Rosetta probe passes Asteroid Lutetia
Europe's Rosetta space probe has flown past the Asteroid Lutetia, returning a stream of scientific data for analysis.
The rock - some 120km (75 miles) in its longest dimension - is the biggest asteroid yet visited by a satellite.
Pictures showed Lutetia to be quite irregular in shape, its surface marked by a number of wide impact craters and even some intriguing grooves.
Rosetta's encounter with the asteroid occurred some 454 million km from Earth, beyond the orbit of Mars.
"It's a new world discovered by Rosetta and it will keep scientists busy for years," said Holger Sierks, the principal investigator on the Osiris camera system which acquired the images on this page.
ASTEROID 21 LUTETIA
- It was discovered in 1852 by Hermann Goldschmidt in Paris
- Lutetia was the name of a pre-Roman town on the site of Paris
- The designation "21" refers to the order of asteroid discoveries
"The pictures are majestic; they take my breath away," Professor David Southwood, the European Space Agency's director of science, told BBC News.
"It is an historic day, Europe once again proving it can do major steps in Solar System exploration. Everything worked like clockwork. It really was picture perfect," he said.
Scientists hope the data can help them determine Lutetia's true nature. Earth-based telescopes have had great difficulty in classifying the rock.
Some observations had suggested it was a very primitive body, little changed since its formation (a so-called C-type asteroid).
Other measurements, though, had spied what appeared to be metals in its surface, indicating the rock might have undergone a greater degree of evolution (M-type asteroid).
Lutetia could even be the fragmented remains of a much larger asteroid smashed apart in a great collision.
Nearly all of the Rosetta mission's instruments were switched on for a period of several hours around closest approach (1544 GMT; 1644 BST; 1744 CEST on Saturday).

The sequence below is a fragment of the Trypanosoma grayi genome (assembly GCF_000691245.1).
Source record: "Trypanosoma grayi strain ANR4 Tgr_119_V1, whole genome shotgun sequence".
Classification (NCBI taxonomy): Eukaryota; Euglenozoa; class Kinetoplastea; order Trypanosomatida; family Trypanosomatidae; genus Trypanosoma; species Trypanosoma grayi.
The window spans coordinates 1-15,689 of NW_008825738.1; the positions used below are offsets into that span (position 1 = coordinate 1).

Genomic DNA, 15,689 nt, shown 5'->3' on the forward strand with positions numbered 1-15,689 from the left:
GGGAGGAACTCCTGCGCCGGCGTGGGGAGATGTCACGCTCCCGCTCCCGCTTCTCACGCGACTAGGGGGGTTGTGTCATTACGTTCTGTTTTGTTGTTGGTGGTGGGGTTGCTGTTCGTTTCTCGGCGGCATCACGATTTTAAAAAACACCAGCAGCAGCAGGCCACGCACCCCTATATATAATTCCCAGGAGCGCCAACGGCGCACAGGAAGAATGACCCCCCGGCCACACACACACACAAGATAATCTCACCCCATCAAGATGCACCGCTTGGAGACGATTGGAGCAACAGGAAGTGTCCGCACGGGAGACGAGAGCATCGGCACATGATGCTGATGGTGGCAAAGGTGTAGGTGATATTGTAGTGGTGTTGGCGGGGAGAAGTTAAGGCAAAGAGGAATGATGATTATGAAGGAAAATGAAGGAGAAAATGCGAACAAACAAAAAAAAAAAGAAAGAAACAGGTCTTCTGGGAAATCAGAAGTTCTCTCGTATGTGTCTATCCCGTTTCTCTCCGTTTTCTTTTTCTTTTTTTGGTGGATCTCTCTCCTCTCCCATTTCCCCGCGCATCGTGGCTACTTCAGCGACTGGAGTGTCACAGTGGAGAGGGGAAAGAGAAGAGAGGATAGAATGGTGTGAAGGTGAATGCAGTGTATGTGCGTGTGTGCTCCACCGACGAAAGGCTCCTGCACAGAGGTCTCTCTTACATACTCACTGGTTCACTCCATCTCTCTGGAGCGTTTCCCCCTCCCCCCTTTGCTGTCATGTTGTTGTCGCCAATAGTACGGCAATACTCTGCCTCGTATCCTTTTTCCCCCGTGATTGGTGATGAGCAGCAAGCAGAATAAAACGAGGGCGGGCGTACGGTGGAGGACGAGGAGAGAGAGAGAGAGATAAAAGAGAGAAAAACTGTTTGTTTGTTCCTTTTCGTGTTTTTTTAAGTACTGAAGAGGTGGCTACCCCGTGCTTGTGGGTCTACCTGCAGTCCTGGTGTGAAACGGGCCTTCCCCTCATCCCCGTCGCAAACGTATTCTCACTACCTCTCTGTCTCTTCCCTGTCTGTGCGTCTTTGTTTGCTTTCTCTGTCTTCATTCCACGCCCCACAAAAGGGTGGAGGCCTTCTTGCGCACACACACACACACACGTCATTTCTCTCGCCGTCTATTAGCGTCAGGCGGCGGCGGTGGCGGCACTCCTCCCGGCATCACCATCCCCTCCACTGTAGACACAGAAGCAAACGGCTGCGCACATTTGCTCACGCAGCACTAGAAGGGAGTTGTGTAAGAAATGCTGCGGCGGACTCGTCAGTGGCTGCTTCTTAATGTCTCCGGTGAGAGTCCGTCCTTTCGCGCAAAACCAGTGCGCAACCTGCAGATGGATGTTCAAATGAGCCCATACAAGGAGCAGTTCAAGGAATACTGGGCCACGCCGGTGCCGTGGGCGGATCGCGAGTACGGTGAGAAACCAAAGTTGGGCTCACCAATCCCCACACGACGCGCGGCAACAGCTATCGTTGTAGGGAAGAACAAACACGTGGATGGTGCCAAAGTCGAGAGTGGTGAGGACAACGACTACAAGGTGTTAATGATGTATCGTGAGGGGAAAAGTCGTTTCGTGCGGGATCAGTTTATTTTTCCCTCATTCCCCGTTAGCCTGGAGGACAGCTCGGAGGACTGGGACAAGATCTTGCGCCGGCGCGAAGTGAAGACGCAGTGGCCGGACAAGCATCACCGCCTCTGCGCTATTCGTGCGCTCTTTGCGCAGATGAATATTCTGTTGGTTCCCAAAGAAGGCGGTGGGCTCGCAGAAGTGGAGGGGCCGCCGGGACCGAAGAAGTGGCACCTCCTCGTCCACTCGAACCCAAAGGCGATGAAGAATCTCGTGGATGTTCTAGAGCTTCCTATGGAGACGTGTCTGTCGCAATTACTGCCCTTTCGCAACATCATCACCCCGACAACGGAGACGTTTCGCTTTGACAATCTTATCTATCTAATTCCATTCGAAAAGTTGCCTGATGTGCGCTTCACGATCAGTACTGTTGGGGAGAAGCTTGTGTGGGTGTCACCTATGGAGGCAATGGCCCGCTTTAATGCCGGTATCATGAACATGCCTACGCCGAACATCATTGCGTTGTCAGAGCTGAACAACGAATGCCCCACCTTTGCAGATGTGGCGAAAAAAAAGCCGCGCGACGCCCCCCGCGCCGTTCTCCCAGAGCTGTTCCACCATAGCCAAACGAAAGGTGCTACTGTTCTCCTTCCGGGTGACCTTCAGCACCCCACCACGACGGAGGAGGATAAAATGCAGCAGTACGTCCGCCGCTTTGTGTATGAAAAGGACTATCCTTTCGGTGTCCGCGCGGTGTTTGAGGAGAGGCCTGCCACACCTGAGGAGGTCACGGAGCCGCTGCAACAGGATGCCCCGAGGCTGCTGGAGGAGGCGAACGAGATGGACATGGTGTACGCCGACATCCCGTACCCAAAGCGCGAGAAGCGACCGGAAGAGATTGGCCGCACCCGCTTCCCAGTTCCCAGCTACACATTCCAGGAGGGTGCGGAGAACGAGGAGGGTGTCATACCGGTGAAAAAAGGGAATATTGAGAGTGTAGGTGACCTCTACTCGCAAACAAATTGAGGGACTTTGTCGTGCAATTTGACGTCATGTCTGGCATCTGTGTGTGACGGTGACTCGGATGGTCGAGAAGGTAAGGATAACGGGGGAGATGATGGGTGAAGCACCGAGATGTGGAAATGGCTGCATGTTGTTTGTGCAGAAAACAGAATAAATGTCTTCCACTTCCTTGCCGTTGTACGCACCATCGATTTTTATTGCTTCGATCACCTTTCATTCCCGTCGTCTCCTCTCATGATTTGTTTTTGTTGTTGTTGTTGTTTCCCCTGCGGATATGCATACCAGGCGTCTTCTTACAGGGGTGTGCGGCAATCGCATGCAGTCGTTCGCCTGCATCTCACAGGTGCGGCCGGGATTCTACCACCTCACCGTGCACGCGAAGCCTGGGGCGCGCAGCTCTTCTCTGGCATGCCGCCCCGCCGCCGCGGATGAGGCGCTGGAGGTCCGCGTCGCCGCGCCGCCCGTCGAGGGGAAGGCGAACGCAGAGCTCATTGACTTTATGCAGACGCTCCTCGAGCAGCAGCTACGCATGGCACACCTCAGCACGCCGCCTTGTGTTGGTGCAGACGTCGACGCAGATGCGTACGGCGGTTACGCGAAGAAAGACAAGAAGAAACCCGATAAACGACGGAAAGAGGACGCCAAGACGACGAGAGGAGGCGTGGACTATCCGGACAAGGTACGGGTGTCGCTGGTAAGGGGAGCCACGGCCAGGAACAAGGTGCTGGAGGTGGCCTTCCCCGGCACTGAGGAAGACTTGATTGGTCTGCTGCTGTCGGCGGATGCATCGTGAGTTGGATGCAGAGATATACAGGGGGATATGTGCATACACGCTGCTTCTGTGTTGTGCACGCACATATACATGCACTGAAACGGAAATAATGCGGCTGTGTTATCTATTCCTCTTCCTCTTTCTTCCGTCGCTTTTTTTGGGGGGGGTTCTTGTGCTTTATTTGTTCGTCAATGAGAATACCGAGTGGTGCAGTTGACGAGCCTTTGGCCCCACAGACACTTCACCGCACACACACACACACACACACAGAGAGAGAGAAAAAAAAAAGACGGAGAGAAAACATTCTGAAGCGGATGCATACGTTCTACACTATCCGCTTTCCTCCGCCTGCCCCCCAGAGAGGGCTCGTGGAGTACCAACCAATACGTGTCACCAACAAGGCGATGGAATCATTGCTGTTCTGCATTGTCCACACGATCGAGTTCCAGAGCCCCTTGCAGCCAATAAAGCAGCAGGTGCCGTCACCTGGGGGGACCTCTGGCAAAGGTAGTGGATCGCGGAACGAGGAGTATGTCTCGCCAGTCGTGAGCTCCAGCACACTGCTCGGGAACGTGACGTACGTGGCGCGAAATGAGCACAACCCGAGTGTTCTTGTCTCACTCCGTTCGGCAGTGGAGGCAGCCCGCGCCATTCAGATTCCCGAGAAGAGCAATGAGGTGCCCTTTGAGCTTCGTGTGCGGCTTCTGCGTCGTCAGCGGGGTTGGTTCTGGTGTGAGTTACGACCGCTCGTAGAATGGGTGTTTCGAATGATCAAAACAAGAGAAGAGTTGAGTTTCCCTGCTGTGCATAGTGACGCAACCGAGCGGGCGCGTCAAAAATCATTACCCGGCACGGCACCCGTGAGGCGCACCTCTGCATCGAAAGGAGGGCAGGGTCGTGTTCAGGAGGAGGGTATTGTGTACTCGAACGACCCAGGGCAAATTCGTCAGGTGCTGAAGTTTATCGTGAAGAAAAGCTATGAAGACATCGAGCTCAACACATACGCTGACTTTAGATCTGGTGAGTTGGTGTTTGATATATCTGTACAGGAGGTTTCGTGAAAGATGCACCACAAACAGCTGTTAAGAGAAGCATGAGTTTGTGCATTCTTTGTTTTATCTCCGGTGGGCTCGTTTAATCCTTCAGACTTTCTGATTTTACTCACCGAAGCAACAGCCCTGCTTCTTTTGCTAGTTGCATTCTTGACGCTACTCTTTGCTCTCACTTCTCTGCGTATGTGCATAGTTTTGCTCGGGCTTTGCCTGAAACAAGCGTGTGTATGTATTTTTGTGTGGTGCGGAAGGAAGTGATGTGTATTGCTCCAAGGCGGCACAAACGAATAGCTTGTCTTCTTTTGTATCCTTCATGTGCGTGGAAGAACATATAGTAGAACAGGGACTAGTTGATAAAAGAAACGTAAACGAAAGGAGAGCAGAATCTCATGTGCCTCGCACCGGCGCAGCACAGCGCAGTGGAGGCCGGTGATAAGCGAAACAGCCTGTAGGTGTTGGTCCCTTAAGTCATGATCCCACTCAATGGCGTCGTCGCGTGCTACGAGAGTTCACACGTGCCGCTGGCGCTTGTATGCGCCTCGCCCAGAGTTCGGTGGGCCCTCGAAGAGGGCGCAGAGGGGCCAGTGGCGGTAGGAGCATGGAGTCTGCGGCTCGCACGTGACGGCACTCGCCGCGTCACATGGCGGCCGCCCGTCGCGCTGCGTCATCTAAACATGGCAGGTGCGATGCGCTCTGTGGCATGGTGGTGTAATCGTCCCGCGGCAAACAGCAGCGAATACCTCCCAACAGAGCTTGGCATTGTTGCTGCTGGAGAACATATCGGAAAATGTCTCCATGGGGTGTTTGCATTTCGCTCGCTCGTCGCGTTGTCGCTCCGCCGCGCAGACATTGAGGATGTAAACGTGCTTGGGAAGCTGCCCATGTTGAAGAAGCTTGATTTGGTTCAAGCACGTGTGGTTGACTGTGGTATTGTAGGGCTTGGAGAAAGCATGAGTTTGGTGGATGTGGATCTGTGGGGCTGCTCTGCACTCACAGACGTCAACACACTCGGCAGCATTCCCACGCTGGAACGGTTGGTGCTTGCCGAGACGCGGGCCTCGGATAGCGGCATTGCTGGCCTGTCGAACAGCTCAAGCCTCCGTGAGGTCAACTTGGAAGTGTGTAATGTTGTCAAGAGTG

Multi-wavelength cameras and spectrometers, magnetic field and plasma experiments, dust instruments, a radio science experiment - all were tasked with gathering as much information as possible as the spacecraft whizzed by at the relative speed of 15km/s (9 miles/s) and a minimum distance of 3,162km (1,964 miles).
"It has an interesting surface and from the look of it, I would say it is more of a C-type asteroid - but we can't really say anything yet," said Dr Rita Schulz, the Rosetta project scientist.
"We must wait for the infrared data. This will be the key I think in understanding this asteroid," she told BBC News.
ROSETTA PASSES ASTEROID LUTETIA
Asteroids are the ancient remnants left over from the Solar System's formation
Most are made of rock; some are composed of metal, mostly nickel and iron
Sizes range from small boulders to objects that are hundreds of km in diameter
Most reside in the vast region of space that exists between Mars and Jupiter
About 400 images were obtained during the pass, and with each picture taking about 10 minutes to come down it will be some days, if not weeks, before all the data from the flyby is transferred Earth.
Science teams expect to make public their preliminary findings at the Europlanet conference in Rome, Italy, in late September.
Before this flyby, the largest asteroid encountered by a spacecraft was Mathilde, which is a little over 50km (30 miles) wide.
Mathilde was visited by the US space agency's (Nasa) Near-Shoemaker probe in 1997.
Rosetta itself has already made one close asteroid flyby, of the Steins rock in 2008.
With this latest pass complete, Rosetta is now heading out to its meeting with the Comet Churyumov-Gerasimenko, set for the May of 2014.
The probe will go into orbit around the 4km-wide ball of ice and dust and even place a small lander called Philae on its surface.
Asteroids are the object of keen interest currently.
The Japanese Hayabusa mission has recently returned from the Itokawa space rock, and next year the US Dawn mission will go into orbit around Asteroid Vesta.
The American President Barack Obama says Nasa should also have the goal of trying to send astronauts to an asteroid sometime in the 2020s.